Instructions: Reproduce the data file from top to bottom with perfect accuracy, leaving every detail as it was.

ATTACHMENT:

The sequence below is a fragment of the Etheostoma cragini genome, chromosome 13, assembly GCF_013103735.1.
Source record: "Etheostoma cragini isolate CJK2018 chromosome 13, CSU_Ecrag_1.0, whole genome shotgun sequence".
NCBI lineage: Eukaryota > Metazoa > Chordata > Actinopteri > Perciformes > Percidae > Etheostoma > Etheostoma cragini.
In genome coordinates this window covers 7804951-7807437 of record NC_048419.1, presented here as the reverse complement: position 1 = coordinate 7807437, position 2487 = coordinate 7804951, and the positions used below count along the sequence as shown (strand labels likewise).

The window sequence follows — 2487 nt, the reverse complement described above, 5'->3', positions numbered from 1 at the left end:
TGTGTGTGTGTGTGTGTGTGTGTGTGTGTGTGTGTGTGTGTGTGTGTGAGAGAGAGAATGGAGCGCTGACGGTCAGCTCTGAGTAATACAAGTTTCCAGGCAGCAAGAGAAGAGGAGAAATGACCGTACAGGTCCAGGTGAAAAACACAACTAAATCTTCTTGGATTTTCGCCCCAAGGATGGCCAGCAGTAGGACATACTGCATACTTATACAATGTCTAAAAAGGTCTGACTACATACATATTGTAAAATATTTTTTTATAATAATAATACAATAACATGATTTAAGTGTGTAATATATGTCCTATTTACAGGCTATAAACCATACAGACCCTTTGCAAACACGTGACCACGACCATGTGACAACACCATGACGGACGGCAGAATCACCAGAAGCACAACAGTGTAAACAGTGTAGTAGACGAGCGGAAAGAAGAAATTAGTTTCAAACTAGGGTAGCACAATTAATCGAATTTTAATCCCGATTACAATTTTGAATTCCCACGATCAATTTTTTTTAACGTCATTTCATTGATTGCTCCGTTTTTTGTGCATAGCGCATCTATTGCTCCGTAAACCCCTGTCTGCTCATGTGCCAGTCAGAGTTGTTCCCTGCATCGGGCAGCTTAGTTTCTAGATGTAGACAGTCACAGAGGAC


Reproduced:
The sequence below is a fragment of the Etheostoma cragini genome, chromosome 13, assembly GCF_013103735.1.
Source record: "Etheostoma cragini isolate CJK2018 chromosome 13, CSU_Ecrag_1.0, whole genome shotgun sequence".
NCBI lineage: Eukaryota > Metazoa > Chordata > Actinopteri > Perciformes > Percidae > Etheostoma > Etheostoma cragini.
In genome coordinates this window covers 7804951-7807437 of record NC_048419.1, presented here as the reverse complement: position 1 = coordinate 7807437, position 2487 = coordinate 7804951, and the positions used below count along the sequence as shown (strand labels likewise).

The window sequence follows — 2487 nt, the reverse complement described above, 5'->3', positions numbered from 1 at the left end:
TGTGTGTGTGTGTGTGTGTGTGTGTGTGTGTGTGTGTGTGTGTGTGTGAGAGAGAGAATGGAGCGCTGACGGTCAGCTCTGAGTAATACAAGTTTCCAGGCAGCAAGAGAAGAGGAGAAATGACCGTACAGGTCCAGGTGAAAAACACAACTAAATCTTCTTGGATTTTCGCCCCAAGGATGGCCAGCAGTAGGACATACTGCATACTTATACAATGTCTAAAAAGGTCTGACTACATACATATTGTAAAATATTTTTTTATAATAATAATACAATAACATGATTTAAGTGTGTAATATATGTCCTATTTACAGGCTATAAACCATACAGACCCTTTGCAAACACGTGACCACGACCATGTGACAACACCATGACGGACGGCAGAATCACCAGAAGCACAACAGTGTAAACAGTGTAGTAGACGAGCGGAAAGAAGAAATTAGTTTCAAACTAGGGTAGCACAATTAATCGAATTTTAATCCCGATTACAATTTTGAATTCCCACGATCAATTTTTTTTAACGTCATTTCATTGATTGCTCCGTTTTTTGTGCATAGCGCATCTATTGCTCCGTAAACCCCTGTCTGCTCATGTGCCAGTCAGAGTTGTTCCCTGCATCGGGCAGCTTAGTTTCTAGATGTAGACAGTCACAGAGGAC